It will be good to put all this uncivil discourse behind us.
By Shahid Buttar
Oct. 26 marks the 10th anniversary of the USA Patriot Act, the first among many bipartisan government assaults on the Bill of Rights over the past decade. It is a time to mourn our lost freedoms.
Our constitutional rights have dramatically eroded, turning the “land of the free” into the “land of the easily intimidated.” We have traded liberty for a false impression of security, and we will regret it.
President Bush originally signed the Patriot Act into law on Oct. 26, 2001, and — despite documented, recurring and ongoing abuses — President Obama has signed reauthorization bills no fewer than three times. Even though more than 400 cities and towns, plus eight states, have issued official resolutions repudiating domestic surveillance, the national security juggernaut has continued to steamroll the Constitution.
The FBI, the National Security Agency and the CIA deploy battlefield surveillance technologies to monitor law-abiding Americans en masse, claim an increasingly vast share of the federal budget and disclaim any meaningful limits on their disturbing powers.
And courts routinely defer to ridiculous claims that topics embarrassing to the government — like outsourcing torture to other countries, or monitoring the e-mail and phone calls of hundreds of millions of Americans without any individualized suspicion — constitute “state secrets” that must be protected for national security reasons.
Meanwhile, Congress has rubberstamped every executive request (whether from Bush or Obama) to shrink the constitutional rights of Americans. After the Patriot Act was first enacted in 2001, Congress repeatedly reauthorized it over bipartisan dissent, enacted the FISA Amendments Act, and then, this fall, entrenched the FBI leadership beyond its statutory term for the first time since J. Edgar Hoover’s reign of intimidation.
The Justice Department’s own internal watchdog has documented numerous abuses of Patriot Act powers. The federal government has issued thousands of improper National Security Letters.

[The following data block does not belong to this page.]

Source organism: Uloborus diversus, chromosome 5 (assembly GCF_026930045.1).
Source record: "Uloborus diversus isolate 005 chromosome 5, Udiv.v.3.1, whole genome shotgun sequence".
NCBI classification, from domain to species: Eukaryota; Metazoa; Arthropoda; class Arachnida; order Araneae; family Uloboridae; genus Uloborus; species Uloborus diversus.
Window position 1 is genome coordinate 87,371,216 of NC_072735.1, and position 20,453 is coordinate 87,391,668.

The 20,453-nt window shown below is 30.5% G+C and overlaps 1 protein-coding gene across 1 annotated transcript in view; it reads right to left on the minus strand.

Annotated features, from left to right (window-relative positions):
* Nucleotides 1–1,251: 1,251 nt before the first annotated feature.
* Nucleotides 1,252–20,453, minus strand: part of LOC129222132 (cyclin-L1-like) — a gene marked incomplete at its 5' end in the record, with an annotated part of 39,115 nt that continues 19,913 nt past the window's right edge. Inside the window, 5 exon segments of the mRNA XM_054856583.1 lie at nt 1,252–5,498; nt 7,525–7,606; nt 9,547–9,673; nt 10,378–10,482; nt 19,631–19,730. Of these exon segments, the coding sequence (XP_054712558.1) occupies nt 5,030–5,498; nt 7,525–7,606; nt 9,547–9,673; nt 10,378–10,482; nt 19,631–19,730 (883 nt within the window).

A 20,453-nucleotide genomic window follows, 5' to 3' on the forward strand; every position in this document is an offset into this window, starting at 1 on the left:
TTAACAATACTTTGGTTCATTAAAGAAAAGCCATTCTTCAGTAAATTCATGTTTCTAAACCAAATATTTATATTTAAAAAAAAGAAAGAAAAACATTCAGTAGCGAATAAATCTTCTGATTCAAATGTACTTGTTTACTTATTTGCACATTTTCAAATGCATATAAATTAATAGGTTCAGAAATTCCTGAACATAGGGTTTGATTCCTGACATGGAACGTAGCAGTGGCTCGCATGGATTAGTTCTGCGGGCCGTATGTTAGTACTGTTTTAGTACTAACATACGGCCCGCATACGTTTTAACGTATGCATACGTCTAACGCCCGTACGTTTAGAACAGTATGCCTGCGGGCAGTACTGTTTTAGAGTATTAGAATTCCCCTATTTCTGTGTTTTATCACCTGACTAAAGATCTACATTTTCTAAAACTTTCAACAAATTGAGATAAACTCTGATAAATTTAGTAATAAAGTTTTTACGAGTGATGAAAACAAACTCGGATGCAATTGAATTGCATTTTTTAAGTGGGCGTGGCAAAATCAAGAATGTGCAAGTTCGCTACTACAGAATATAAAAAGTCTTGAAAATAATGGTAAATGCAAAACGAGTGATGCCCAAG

The Patriot Act has also been used by the Departments of Justice and Treasury to seize charities without due process, even though the work of such organizations could advance U.S. interests by alleviating suffering in war-torn areas and winning hearts and minds. The same provisions have enabled investigations of peace, labor and immigrant rights activists in Chicago, Minneapolis and Los Angeles for what essentially amount to thought crimes.
But the abuses extend well beyond the Patriot Act, constructing a whole even worse the sum of its parts. Under Bush — and with the later support of the Obama administration — the National Security Agency launched a secret dragnet warrantless wiretapping scheme, which became public only because intrepid journalists risked prosecution to reveal it. Even though every federal court that ever reviewed the program on its merits declared it unconstitutional, Congress authorized the agency’s wiretapping through legislation in 2008 and immunized telecommunications companies that participated in it.
Under Bush, the attorney general’s guidelines governing FBI operations were overhauled, allowing investigative tactics from the infamous COINTELPRO era, such as infiltrating constitutionally protected ideological groups — on the basis of a secret legal standard that has never been disclosed. And even though the CIA is prohibited from operating within the United States, it has smeared critics and trained local law enforcement in counterproductive profiling techniques.
Never has our government been less accountable to We the People.
Shahid Buttar is the executive director of the Bill of Rights Defense Committee. He can be reached at email@example.com.
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